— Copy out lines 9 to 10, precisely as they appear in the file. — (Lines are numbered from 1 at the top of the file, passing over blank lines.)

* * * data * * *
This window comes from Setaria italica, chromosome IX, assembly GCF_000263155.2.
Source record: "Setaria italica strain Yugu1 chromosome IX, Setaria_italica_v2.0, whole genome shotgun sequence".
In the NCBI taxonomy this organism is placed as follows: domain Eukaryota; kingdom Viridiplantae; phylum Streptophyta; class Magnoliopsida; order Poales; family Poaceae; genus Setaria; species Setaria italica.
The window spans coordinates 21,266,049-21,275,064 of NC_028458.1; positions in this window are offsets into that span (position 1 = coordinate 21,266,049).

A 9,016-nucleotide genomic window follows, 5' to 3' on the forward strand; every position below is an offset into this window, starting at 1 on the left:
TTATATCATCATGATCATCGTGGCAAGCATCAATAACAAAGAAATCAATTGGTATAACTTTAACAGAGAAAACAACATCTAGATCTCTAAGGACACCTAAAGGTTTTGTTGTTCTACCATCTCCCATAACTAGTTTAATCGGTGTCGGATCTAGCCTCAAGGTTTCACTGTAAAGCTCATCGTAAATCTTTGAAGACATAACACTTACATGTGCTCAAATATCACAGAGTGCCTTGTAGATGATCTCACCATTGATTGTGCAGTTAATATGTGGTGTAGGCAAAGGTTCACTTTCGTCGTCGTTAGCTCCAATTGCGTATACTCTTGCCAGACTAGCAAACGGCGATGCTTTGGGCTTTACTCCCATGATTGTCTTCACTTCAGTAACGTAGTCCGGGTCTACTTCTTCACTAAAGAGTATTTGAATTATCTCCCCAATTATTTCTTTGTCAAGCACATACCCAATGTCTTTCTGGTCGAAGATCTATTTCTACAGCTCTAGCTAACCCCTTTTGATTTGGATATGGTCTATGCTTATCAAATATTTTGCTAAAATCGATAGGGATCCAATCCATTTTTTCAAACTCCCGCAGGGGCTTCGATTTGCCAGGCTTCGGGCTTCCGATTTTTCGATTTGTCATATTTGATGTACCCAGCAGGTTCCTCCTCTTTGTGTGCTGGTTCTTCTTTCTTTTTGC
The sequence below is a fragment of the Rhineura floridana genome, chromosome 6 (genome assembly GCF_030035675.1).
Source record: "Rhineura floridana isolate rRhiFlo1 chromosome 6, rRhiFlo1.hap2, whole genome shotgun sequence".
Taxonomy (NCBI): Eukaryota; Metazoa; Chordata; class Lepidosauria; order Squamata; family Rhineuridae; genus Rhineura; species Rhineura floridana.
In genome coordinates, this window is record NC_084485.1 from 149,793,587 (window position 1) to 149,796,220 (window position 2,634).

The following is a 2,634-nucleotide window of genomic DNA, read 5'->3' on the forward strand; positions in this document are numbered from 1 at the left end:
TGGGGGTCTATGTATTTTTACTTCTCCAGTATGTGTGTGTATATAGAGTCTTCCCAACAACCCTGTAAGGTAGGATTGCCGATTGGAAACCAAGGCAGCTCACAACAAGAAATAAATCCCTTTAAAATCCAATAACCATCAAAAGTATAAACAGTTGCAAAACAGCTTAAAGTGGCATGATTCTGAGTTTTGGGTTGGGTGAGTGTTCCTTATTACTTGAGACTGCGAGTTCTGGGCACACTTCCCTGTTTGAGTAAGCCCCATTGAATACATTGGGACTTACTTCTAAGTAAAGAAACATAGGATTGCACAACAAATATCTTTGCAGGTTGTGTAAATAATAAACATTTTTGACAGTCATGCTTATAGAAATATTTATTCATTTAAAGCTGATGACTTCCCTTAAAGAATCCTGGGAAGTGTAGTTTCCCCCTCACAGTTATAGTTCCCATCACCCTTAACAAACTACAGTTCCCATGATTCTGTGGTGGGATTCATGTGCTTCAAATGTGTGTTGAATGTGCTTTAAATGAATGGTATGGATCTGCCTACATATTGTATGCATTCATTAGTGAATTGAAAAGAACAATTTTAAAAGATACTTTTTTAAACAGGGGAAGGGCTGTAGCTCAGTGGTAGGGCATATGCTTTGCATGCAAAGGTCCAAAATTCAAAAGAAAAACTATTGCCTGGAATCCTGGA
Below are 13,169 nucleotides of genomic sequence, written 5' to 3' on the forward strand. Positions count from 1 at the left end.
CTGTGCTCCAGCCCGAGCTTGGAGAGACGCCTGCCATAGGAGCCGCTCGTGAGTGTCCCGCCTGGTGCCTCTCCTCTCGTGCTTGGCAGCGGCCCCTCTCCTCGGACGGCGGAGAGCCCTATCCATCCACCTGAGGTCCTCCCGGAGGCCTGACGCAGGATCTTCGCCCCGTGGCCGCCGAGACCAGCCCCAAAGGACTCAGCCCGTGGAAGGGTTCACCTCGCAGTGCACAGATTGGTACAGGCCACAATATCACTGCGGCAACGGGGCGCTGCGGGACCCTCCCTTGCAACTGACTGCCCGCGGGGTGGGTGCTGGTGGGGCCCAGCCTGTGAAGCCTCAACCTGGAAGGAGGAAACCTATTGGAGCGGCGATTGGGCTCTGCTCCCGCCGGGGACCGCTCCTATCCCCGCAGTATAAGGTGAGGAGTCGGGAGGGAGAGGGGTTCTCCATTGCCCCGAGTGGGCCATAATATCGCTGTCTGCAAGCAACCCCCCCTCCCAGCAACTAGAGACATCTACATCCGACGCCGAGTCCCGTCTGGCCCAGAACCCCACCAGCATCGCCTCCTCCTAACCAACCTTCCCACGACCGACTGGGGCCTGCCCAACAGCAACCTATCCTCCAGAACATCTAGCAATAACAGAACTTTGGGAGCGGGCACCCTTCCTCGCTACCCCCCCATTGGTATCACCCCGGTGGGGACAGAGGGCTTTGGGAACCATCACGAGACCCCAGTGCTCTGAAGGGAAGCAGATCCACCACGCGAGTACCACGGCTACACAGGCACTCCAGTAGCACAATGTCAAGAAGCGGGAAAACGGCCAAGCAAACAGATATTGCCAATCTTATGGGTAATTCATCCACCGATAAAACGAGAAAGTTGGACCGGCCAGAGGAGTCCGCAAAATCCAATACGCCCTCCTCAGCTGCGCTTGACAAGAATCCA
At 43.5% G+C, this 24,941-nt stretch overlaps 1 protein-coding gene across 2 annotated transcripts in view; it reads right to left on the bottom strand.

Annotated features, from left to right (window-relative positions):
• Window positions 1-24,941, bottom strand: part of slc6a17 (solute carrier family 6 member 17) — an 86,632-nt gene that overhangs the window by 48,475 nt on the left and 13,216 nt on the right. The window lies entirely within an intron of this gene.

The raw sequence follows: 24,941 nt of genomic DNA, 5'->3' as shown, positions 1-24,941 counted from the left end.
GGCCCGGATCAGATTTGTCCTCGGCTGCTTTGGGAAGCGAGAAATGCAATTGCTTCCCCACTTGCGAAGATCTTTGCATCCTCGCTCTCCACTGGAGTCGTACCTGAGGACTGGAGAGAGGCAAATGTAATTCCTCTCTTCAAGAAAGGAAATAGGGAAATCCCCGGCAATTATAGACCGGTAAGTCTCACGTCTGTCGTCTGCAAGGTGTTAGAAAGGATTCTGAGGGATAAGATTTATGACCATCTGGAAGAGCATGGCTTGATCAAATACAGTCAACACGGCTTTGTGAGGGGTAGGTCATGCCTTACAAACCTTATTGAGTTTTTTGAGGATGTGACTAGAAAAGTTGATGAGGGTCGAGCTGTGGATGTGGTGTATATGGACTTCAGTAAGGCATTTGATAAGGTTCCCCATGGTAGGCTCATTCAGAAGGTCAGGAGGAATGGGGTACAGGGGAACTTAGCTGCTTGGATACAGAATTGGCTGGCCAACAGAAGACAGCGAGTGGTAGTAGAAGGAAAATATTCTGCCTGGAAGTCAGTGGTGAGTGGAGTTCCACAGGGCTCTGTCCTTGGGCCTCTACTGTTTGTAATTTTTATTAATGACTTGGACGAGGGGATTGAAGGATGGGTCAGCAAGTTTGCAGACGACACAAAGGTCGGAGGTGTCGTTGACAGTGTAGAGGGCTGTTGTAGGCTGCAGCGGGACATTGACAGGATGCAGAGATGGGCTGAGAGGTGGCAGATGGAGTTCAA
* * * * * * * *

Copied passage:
Taxonomy (NCBI): Eukaryota; Metazoa; Chordata; class Lepidosauria; order Squamata; family Rhineuridae; genus Rhineura; species Rhineura floridana.
In genome coordinates, this window is record NC_084485.1 from 149,793,587 (window position 1) to 149,796,220 (window position 2,634).